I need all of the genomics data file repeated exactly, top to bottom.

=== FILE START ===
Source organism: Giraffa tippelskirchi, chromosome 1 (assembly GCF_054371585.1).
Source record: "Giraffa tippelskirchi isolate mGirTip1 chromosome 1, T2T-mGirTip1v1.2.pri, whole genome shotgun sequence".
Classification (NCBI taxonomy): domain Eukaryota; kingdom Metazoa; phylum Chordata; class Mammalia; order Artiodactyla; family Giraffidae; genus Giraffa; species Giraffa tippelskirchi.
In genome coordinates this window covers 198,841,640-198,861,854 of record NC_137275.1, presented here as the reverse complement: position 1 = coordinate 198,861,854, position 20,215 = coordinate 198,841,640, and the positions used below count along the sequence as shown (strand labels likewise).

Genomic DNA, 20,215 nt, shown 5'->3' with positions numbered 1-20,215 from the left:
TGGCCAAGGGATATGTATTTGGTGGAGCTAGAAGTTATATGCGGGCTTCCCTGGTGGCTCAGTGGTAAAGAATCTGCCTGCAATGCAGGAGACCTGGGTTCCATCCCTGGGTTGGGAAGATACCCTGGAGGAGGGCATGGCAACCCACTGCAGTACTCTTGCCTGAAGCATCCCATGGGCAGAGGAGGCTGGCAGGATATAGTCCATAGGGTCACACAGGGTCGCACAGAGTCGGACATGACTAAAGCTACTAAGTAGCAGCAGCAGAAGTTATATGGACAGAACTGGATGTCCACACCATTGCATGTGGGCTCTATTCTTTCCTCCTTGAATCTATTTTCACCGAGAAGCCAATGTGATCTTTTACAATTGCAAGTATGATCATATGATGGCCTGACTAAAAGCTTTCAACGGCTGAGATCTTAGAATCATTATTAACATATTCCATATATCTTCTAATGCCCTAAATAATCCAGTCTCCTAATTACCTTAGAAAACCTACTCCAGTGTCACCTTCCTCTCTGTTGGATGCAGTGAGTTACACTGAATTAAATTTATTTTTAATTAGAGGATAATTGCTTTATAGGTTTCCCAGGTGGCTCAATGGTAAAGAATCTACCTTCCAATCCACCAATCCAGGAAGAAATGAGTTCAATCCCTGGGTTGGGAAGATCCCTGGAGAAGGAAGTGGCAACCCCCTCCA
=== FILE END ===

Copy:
Source organism: Giraffa tippelskirchi, chromosome 1 (assembly GCF_054371585.1).
Source record: "Giraffa tippelskirchi isolate mGirTip1 chromosome 1, T2T-mGirTip1v1.2.pri, whole genome shotgun sequence".
Classification (NCBI taxonomy): domain Eukaryota; kingdom Metazoa; phylum Chordata; class Mammalia; order Artiodactyla; family Giraffidae; genus Giraffa; species Giraffa tippelskirchi.
In genome coordinates this window covers 198,841,640-198,861,854 of record NC_137275.1, presented here as the reverse complement: position 1 = coordinate 198,861,854, position 20,215 = coordinate 198,841,640, and the positions used below count along the sequence as shown (strand labels likewise).

Genomic DNA, 20,215 nt, shown 5'->3' with positions numbered 1-20,215 from the left:
TGGCCAAGGGATATGTATTTGGTGGAGCTAGAAGTTATATGCGGGCTTCCCTGGTGGCTCAGTGGTAAAGAATCTGCCTGCAATGCAGGAGACCTGGGTTCCATCCCTGGGTTGGGAAGATACCCTGGAGGAGGGCATGGCAACCCACTGCAGTACTCTTGCCTGAAGCATCCCATGGGCAGAGGAGGCTGGCAGGATATAGTCCATAGGGTCACACAGGGTCGCACAGAGTCGGACATGACTAAAGCTACTAAGTAGCAGCAGCAGAAGTTATATGGACAGAACTGGATGTCCACACCATTGCATGTGGGCTCTATTCTTTCCTCCTTGAATCTATTTTCACCGAGAAGCCAATGTGATCTTTTACAATTGCAAGTATGATCATATGATGGCCTGACTAAAAGCTTTCAACGGCTGAGATCTTAGAATCATTATTAACATATTCCATATATCTTCTAATGCCCTAAATAATCCAGTCTCCTAATTACCTTAGAAAACCTACTCCAGTGTCACCTTCCTCTCTGTTGGATGCAGTGAGTTACACTGAATTAAATTTATTTTTAATTAGAGGATAATTGCTTTATAGGTTTCCCAGGTGGCTCAATGGTAAAGAATCTACCTTCCAATCCACCAATCCAGGAAGAAATGAGTTCAATCCCTGGGTTGGGAAGATCCCTGGAGAAGGAAGTGGCAACCCCCTCCA